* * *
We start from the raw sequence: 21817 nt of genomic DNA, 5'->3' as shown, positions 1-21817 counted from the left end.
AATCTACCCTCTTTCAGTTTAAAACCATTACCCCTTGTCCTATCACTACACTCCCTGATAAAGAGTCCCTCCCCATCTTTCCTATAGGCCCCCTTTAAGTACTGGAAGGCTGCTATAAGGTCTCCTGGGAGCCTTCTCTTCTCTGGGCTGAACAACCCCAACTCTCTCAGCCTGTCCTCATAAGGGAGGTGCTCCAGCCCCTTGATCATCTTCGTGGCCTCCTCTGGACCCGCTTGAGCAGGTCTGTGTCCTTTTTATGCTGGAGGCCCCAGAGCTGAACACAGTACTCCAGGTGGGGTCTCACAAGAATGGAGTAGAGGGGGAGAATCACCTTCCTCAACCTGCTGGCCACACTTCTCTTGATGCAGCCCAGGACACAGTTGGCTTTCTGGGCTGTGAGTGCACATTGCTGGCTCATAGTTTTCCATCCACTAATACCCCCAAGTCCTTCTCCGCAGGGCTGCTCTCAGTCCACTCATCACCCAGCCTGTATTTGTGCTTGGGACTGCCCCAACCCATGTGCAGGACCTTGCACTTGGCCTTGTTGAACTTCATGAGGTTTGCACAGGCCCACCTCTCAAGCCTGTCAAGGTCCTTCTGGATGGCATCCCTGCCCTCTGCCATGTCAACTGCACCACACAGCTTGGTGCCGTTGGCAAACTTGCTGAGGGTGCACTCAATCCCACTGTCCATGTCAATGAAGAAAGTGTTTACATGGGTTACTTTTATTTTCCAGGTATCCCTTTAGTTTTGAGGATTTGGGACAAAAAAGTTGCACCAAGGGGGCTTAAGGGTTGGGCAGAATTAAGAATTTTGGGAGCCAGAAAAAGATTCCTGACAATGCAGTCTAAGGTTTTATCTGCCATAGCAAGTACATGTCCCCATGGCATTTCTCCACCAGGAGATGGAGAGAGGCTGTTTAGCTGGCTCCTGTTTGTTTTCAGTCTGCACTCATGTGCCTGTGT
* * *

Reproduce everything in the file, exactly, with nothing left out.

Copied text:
We start from the raw sequence: 21817 nt of genomic DNA, 5'->3' as shown, positions 1-21817 counted from the left end.
AATCTACCCTCTTTCAGTTTAAAACCATTACCCCTTGTCCTATCACTACACTCCCTGATAAAGAGTCCCTCCCCATCTTTCCTATAGGCCCCCTTTAAGTACTGGAAGGCTGCTATAAGGTCTCCTGGGAGCCTTCTCTTCTCTGGGCTGAACAACCCCAACTCTCTCAGCCTGTCCTCATAAGGGAGGTGCTCCAGCCCCTTGATCATCTTCGTGGCCTCCTCTGGACCCGCTTGAGCAGGTCTGTGTCCTTTTTATGCTGGAGGCCCCAGAGCTGAACACAGTACTCCAGGTGGGGTCTCACAAGAATGGAGTAGAGGGGGAGAATCACCTTCCTCAACCTGCTGGCCACACTTCTCTTGATGCAGCCCAGGACACAGTTGGCTTTCTGGGCTGTGAGTGCACATTGCTGGCTCATAGTTTTCCATCCACTAATACCCCCAAGTCCTTCTCCGCAGGGCTGCTCTCAGTCCACTCATCACCCAGCCTGTATTTGTGCTTGGGACTGCCCCAACCCATGTGCAGGACCTTGCACTTGGCCTTGTTGAACTTCATGAGGTTTGCACAGGCCCACCTCTCAAGCCTGTCAAGGTCCTTCTGGATGGCATCCCTGCCCTCTGCCATGTCAACTGCACCACACAGCTTGGTGCCGTTGGCAAACTTGCTGAGGGTGCACTCAATCCCACTGTCCATGTCAATGAAGAAAGTGTTTACATGGGTTACTTTTATTTTCCAGGTATCCCTTTAGTTTTGAGGATTTGGGACAAAAAAGTTGCACCAAGGGGGCTTAAGGGTTGGGCAGAATTAAGAATTTTGGGAGCCAGAAAAAGATTCCTGACAATGCAGTCTAAGGTTTTATCTGCCATAGCAAGTACATGTCCCCATGGCATTTCTCCACCAGGAGATGGAGAGAGGCTGTTTAGCTGGCTCCTGTTTGTTTTCAGTCTGCACTCATGTGCCTGTGT